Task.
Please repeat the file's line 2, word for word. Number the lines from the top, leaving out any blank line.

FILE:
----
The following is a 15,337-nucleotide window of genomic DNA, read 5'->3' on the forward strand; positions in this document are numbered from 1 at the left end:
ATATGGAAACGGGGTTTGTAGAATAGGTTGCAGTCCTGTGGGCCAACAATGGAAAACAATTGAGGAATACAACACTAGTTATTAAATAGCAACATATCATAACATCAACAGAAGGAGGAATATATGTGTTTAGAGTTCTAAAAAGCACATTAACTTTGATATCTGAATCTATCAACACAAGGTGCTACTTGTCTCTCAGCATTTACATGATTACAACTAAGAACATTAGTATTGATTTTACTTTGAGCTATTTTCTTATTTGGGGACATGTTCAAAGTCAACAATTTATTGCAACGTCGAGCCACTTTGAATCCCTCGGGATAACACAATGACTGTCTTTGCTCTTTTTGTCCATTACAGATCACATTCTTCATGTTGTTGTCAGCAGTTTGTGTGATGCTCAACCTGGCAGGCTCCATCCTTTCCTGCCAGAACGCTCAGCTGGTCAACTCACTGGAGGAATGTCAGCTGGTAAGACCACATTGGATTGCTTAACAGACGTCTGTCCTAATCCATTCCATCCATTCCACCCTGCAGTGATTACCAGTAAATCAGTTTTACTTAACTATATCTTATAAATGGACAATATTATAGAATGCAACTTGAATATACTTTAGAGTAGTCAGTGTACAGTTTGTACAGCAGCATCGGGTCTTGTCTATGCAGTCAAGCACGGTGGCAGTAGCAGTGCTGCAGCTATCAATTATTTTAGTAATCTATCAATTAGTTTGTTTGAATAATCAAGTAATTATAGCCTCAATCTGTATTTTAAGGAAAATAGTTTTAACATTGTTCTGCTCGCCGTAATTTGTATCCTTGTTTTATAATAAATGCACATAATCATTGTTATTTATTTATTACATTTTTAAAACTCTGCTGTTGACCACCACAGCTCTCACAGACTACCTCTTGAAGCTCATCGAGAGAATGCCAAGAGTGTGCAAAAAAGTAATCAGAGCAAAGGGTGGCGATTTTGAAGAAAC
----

ATATGGAAACGGGGTTTGTAGAATAGGTTGCAGTCCTGTGGGCCAACAATGGAAAACAATTGAGGAATACAACACTAGTTATTAAATAGCAACATATCATAACATCAACAGAAGGAGGAATATATGTGTTTAGAGTTCTAAAAAGCACATTAACTTTGATATCTGAATCTATCAACACAAGGTGCTACTTGTCTCTCAGCATTTACATGATTACAACTAAGAACATTAGTATTGATTTTACTTTGAGCTATTTTCTTATTTGGGGACATGTTCAAAGTCAACAATTTATTGCAACGTCGAGCCACTTTGAATCCCTCGGGATAACACAATGACTGTCTTTGCTCTTTTTGTCCATTACAGATCACATTCTTCATGTTGTTGTCAGCAGTTTGTGTGATGCTCAACCTGGCAGGCTCCATCCTTTCCTGCCAGAACGCTCAGCTGGTCAACTCACTGGAGGAATGTCAGCTGGTAAGACCACATTGGATTGCTTAACAGACGTCTGTCCTAATCCATTCCATCCATTCCACCCTGCAGTGATTACCAGTAAATCAGTTTTACTTAACTATATCTTATAAATGGACAATATTATAGAATGCAACTTGAATATACTTTAGAGTAGTCAGTGTACAGTTTGTACAGCAGCATCGGGTCTTGTCTATGCAGTCAAGCACGGTGGCAGTAGCAGTGCTGCAGCTATCAATTATTTTAGTAATCTATCAATTAGTTTGTTTGAATAATCAAGTAATTATAGCCTCAATCTGTATTTTAAGGAAAATAGTTTTAACATTGTTCTGCTCGCCGTAATTTGTATCCTTGTTTTATAATAAATGCACATAATCATTGTTATTTATTTATTACATTTTTAAAACTCTGCTGTTGACCACCACAGCTCTCACAGACTACCTCTTGAAGCTCATCGAGAGAATGCCAAGAGTGTGCAAAAAAGTAATCAGAGCAAAGGGTGGCGATTTTGAAGAAAC